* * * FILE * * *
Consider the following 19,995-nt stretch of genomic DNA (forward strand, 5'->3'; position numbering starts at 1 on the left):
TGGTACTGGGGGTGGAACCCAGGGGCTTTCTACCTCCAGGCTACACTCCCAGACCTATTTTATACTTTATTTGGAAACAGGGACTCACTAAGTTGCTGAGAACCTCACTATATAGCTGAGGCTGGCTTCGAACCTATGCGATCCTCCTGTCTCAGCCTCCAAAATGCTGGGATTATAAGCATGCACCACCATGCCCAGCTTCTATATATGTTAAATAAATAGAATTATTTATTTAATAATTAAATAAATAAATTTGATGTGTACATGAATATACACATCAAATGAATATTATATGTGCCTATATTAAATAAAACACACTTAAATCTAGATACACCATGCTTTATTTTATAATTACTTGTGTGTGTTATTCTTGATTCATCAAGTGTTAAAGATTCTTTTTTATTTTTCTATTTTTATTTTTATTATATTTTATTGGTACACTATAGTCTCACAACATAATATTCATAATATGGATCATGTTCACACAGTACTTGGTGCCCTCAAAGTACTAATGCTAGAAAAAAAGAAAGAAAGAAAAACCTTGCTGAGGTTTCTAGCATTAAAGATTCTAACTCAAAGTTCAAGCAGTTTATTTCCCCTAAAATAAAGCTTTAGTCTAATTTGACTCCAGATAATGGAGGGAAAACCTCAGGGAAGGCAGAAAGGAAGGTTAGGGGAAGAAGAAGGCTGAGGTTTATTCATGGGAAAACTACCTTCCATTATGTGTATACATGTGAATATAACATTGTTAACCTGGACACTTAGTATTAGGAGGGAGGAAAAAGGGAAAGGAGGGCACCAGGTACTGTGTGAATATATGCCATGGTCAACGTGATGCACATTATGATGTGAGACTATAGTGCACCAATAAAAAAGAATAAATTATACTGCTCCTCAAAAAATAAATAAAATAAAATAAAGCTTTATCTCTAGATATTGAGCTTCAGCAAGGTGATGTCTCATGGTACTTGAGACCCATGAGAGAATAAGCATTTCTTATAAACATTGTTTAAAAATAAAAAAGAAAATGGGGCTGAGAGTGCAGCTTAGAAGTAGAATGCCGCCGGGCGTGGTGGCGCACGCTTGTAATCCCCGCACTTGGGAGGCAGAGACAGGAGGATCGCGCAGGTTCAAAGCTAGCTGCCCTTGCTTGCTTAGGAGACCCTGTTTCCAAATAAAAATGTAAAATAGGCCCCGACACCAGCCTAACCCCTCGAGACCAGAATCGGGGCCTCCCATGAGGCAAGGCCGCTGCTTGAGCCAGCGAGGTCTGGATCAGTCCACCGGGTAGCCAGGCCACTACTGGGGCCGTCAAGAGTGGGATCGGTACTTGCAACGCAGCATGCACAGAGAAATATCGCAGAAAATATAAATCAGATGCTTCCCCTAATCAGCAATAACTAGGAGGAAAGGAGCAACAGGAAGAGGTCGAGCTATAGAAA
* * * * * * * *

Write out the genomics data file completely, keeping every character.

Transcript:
Consider the following 19,995-nt stretch of genomic DNA (forward strand, 5'->3'; position numbering starts at 1 on the left):
TGGTACTGGGGGTGGAACCCAGGGGCTTTCTACCTCCAGGCTACACTCCCAGACCTATTTTATACTTTATTTGGAAACAGGGACTCACTAAGTTGCTGAGAACCTCACTATATAGCTGAGGCTGGCTTCGAACCTATGCGATCCTCCTGTCTCAGCCTCCAAAATGCTGGGATTATAAGCATGCACCACCATGCCCAGCTTCTATATATGTTAAATAAATAGAATTATTTATTTAATAATTAAATAAATAAATTTGATGTGTACATGAATATACACATCAAATGAATATTATATGTGCCTATATTAAATAAAACACACTTAAATCTAGATACACCATGCTTTATTTTATAATTACTTGTGTGTGTTATTCTTGATTCATCAAGTGTTAAAGATTCTTTTTTATTTTTCTATTTTTATTTTTATTATATTTTATTGGTACACTATAGTCTCACAACATAATATTCATAATATGGATCATGTTCACACAGTACTTGGTGCCCTCAAAGTACTAATGCTAGAAAAAAAGAAAGAAAGAAAAACCTTGCTGAGGTTTCTAGCATTAAAGATTCTAACTCAAAGTTCAAGCAGTTTATTTCCCCTAAAATAAAGCTTTAGTCTAATTTGACTCCAGATAATGGAGGGAAAACCTCAGGGAAGGCAGAAAGGAAGGTTAGGGGAAGAAGAAGGCTGAGGTTTATTCATGGGAAAACTACCTTCCATTATGTGTATACATGTGAATATAACATTGTTAACCTGGACACTTAGTATTAGGAGGGAGGAAAAAGGGAAAGGAGGGCACCAGGTACTGTGTGAATATATGCCATGGTCAACGTGATGCACATTATGATGTGAGACTATAGTGCACCAATAAAAAAGAATAAATTATACTGCTCCTCAAAAAATAAATAAAATAAAATAAAGCTTTATCTCTAGATATTGAGCTTCAGCAAGGTGATGTCTCATGGTACTTGAGACCCATGAGAGAATAAGCATTTCTTATAAACATTGTTTAAAAATAAAAAAGAAAATGGGGCTGAGAGTGCAGCTTAGAAGTAGAATGCCGCCGGGCGTGGTGGCGCACGCTTGTAATCCCCGCACTTGGGAGGCAGAGACAGGAGGATCGCGCAGGTTCAAAGCTAGCTGCCCTTGCTTGCTTAGGAGACCCTGTTTCCAAATAAAAATGTAAAATAGGCCCCGACACCAGCCTAACCCCTCGAGACCAGAATCGGGGCCTCCCATGAGGCAAGGCCGCTGCTTGAGCCAGCGAGGTCTGGATCAGTCCACCGGGTAGCCAGGCCACTACTGGGGCCGTCAAGAGTGGGATCGGTACTTGCAACGCAGCATGCACAGAGAAATATCGCAGAAAATATAAATCAGATGCTTCCCCTAATCAGCAATAACTAGGAGGAAAGGAGCAACAGGAAGAGGTCGAGCTATAGAAA